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The MRB constant is defined at http://mathworld.wolfram.com/MRBConstant.html. After a lot of looking I found a connection between the MRB constant and applied math:

The MRB constant is $$\sum^\infty_{k=1} (-1)^k\left(k^{1/k}-1\right),$$ and that $k^{1/k}-1$ is the interest rate to multiply an investment $k$ times in $k$ periods -- as well as other growth models involving the more general expression $(1+k)^n$ -- since $\left(\left(k^{1/k}-1\right)+1\right)^k|_{k\in \mathbb{Z^+}}=k.\text{ and }\left(\left(k^{1/n}-1\right)+1\right)^n|_{n\in \mathbb{Z^+}}=k.$

Couldn't we say the result of summing with alternating signs the interest rate to multiply an investment $k$ times in $k$ periods (or the equivalent growth model) could be the end "growth" rate resulting from growth, following decay, following growth, ad infinitum?

Given that the formula for the MRB constant does have this one application, what are some of those applications it can do some work in ( if not really be useful in since here, could we have $A_t = P*(t^{1/t}-1)=P*(e^{\frac {\log(t)} {t}}-1)$ )?

The idea of summing may present a small hurdle, but if we can first establish the applications for $k^{1/k}\text{ or }(k^{1/k}-1)\text{ then }(-1)^k (k^{1/k}-1)$, (noting that he MRB constant is also known as the upper limit point of the sequence of partial sums defined by $S_{n}=\sum^{n}_{k=1} (-1)^k k^{1/k}$), we could finally see which ones of the models best have an application with the summing as I tried to apply in the above paragraph that starts with "Couldn't we say..."

I try to always give credit to anyone that helps me with my research -- and thanks!

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    $\begingroup$ Is there a reason to expect some application? Also, are any other mathematical properties known? $\endgroup$ – Dark Malthorp Jul 17 '18 at 16:18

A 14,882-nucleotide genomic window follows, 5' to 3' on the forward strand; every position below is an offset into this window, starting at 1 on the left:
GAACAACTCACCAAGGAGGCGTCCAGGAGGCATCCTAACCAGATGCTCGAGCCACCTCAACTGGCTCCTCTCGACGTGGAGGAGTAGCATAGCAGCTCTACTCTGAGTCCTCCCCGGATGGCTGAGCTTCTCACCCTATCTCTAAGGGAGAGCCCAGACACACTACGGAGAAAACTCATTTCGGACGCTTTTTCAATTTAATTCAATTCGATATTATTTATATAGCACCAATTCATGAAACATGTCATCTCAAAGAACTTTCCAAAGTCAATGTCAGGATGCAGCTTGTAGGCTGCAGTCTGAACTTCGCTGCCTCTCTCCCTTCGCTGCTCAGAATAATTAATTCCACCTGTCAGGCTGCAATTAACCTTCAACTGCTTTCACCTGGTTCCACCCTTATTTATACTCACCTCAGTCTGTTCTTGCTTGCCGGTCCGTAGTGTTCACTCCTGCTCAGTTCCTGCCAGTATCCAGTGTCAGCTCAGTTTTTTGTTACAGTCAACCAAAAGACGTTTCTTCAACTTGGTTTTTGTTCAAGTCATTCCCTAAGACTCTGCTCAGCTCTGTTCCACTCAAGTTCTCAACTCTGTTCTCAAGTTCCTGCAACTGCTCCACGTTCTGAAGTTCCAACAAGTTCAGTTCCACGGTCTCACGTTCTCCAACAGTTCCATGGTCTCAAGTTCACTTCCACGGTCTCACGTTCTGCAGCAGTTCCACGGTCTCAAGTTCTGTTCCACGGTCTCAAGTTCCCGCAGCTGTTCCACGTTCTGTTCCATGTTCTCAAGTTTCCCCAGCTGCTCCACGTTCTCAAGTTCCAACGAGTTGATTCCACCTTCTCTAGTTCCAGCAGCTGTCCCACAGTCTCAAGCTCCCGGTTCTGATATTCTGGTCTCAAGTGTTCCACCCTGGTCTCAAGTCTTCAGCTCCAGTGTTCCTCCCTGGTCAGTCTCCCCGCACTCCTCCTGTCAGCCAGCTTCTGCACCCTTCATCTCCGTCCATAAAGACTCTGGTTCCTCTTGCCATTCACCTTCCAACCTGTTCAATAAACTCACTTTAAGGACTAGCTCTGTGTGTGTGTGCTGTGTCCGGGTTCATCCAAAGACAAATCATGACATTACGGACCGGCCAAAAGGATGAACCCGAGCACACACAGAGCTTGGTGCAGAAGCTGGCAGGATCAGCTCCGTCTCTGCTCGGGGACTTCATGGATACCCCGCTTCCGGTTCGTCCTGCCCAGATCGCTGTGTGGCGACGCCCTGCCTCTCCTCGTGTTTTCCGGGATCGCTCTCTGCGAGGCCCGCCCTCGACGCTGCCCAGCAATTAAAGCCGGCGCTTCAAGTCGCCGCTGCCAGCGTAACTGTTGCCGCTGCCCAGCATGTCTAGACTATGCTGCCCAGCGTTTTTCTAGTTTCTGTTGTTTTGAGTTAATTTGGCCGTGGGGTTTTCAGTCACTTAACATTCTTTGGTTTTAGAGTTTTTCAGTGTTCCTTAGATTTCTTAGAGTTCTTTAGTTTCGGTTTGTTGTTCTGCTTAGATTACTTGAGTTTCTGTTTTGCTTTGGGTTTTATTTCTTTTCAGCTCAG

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    $\begingroup$ I presented my best argument for a growth-rate application in my question, As for other properties, there is the geometry of the MRB constant -- see vixra.org/abs/1609.0082 . $\endgroup$ – Marvin Ray Burns Jul 17 '18 at 16:26
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    $\begingroup$ Tbh, I think you might be too excited about having a constant named after you. Most obscure mathematical constants don't really have an application other than their specific definition, and I don't see any reason why this one should be any different. That being said, I am trying to come up with something for you because I also love obscure constants $\endgroup$ – Dark Malthorp Jul 18 '18 at 18:41
  • $\begingroup$ I know that I'm too exited, (since 1994 when I started) but the last time I did something about it I almost died. So I guess I'm stuck in MANIC CITY! Since I lost religion, I think of MRB as my key to living on, forever! (at least something to be remembered by). $\endgroup$ – Marvin Ray Burns Jul 18 '18 at 21:12
  • $\begingroup$ @DarkMalthorp ,have you seen ebyte.it/library/educards/constants/MathConstants.pdf . $\endgroup$ – Marvin Ray Burns Jul 18 '18 at 21:25
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The Abel-Plana formula, which I am quite fond of, gives an integral for the MRB constant:\begin{eqnarray} C_{MRB} &=& \sum_{n=0}^\infty (-1)^n\left(1 - (n+1)^{\frac{1}{n+1}}\right) \\&=& \frac{i}{2} \int_0^\infty \frac{(-i t+1)^{\frac{1}{-i t+1}} - (i t+1)^{\frac{1}{i t+1}}}{\sinh{\pi t}} dt \\&=& \int_0^\infty\frac{\Im\left((1+i t)^{\frac{1}{1+i t}}\right)}{\sinh \pi t} dt\\&=&\int_0^\infty \frac{(\sqrt{x^2+1})^{1/(x^2+1)} \exp\left(\frac{x\arctan{x}}{x^2+1}\right)\sin\left(\frac{\arctan(x) - x\log\sqrt{x^2+1}}{x^2+1}\right)}{\sinh \pi x}dx \end{eqnarray} which is a big mess, but this integral converges much faster than the series form since the integrand decays exponentially, so it might be numerically easier to compute. Substituting $x=\tan \theta$, it simplifies to the proper integral $$ C_{MRB} = \int_0^{\frac{\pi}2} \frac{\exp\left(\theta\sin\theta\cos\theta\right)\sin\left(\theta\cos^2\theta + \cos\theta\sin\theta\log\cos\theta\right)}{\left(\cos\theta\right)^{2+\cos^2\theta}\sinh(\pi\tan\theta)}d\theta $$